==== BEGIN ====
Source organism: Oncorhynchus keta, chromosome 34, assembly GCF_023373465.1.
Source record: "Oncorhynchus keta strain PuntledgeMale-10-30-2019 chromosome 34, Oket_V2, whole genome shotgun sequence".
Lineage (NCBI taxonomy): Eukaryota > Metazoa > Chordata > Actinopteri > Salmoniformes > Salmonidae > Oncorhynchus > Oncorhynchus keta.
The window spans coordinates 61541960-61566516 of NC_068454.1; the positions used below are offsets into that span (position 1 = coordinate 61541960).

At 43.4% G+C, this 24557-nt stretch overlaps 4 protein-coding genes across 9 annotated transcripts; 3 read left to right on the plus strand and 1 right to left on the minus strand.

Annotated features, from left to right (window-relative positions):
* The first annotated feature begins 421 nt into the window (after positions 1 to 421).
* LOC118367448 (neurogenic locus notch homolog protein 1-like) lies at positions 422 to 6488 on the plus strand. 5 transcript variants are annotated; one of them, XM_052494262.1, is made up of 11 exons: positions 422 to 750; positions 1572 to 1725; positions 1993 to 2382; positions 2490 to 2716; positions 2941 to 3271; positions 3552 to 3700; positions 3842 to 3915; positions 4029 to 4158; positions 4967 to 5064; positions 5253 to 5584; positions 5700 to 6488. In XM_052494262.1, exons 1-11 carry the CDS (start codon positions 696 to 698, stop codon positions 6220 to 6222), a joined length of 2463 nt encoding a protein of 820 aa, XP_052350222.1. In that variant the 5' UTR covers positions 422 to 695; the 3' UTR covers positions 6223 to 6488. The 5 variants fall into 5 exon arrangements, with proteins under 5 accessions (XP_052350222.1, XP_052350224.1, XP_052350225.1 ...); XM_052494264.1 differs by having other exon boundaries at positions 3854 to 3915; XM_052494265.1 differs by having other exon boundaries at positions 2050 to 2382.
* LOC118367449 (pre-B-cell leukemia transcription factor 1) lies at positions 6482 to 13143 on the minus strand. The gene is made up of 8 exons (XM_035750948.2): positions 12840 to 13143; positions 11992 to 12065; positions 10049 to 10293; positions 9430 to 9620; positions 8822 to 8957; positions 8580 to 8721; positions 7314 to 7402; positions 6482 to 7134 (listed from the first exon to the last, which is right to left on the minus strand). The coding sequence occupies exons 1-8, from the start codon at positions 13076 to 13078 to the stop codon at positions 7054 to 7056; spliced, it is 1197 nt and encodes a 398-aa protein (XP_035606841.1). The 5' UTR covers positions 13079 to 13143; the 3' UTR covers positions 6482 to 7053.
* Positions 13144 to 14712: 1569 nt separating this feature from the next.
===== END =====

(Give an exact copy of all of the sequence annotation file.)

Source organism: Oncorhynchus keta, chromosome 34, assembly GCF_023373465.1.
Source record: "Oncorhynchus keta strain PuntledgeMale-10-30-2019 chromosome 34, Oket_V2, whole genome shotgun sequence".
Lineage (NCBI taxonomy): Eukaryota > Metazoa > Chordata > Actinopteri > Salmoniformes > Salmonidae > Oncorhynchus > Oncorhynchus keta.
The window spans coordinates 61541960-61566516 of NC_068454.1; the positions used below are offsets into that span (position 1 = coordinate 61541960).

At 43.4% G+C, this 24557-nt stretch overlaps 4 protein-coding genes across 9 annotated transcripts; 3 read left to right on the plus strand and 1 right to left on the minus strand.

Annotated features, from left to right (window-relative positions):
* The first annotated feature begins 421 nt into the window (after positions 1 to 421).
* LOC118367448 (neurogenic locus notch homolog protein 1-like) lies at positions 422 to 6488 on the plus strand. 5 transcript variants are annotated; one of them, XM_052494262.1, is made up of 11 exons: positions 422 to 750; positions 1572 to 1725; positions 1993 to 2382; positions 2490 to 2716; positions 2941 to 3271; positions 3552 to 3700; positions 3842 to 3915; positions 4029 to 4158; positions 4967 to 5064; positions 5253 to 5584; positions 5700 to 6488. In XM_052494262.1, exons 1-11 carry the CDS (start codon positions 696 to 698, stop codon positions 6220 to 6222), a joined length of 2463 nt encoding a protein of 820 aa, XP_052350222.1. In that variant the 5' UTR covers positions 422 to 695; the 3' UTR covers positions 6223 to 6488. The 5 variants fall into 5 exon arrangements, with proteins under 5 accessions (XP_052350222.1, XP_052350224.1, XP_052350225.1 ...); XM_052494264.1 differs by having other exon boundaries at positions 3854 to 3915; XM_052494265.1 differs by having other exon boundaries at positions 2050 to 2382.
* LOC118367449 (pre-B-cell leukemia transcription factor 1) lies at positions 6482 to 13143 on the minus strand. The gene is made up of 8 exons (XM_035750948.2): positions 12840 to 13143; positions 11992 to 12065; positions 10049 to 10293; positions 9430 to 9620; positions 8822 to 8957; positions 8580 to 8721; positions 7314 to 7402; positions 6482 to 7134 (listed from the first exon to the last, which is right to left on the minus strand). The coding sequence occupies exons 1-8, from the start codon at positions 13076 to 13078 to the stop codon at positions 7054 to 7056; spliced, it is 1197 nt and encodes a 398-aa protein (XP_035606841.1). The 5' UTR covers positions 13079 to 13143; the 3' UTR covers positions 6482 to 7053.
* Positions 13144 to 14712: 1569 nt separating this feature from the next.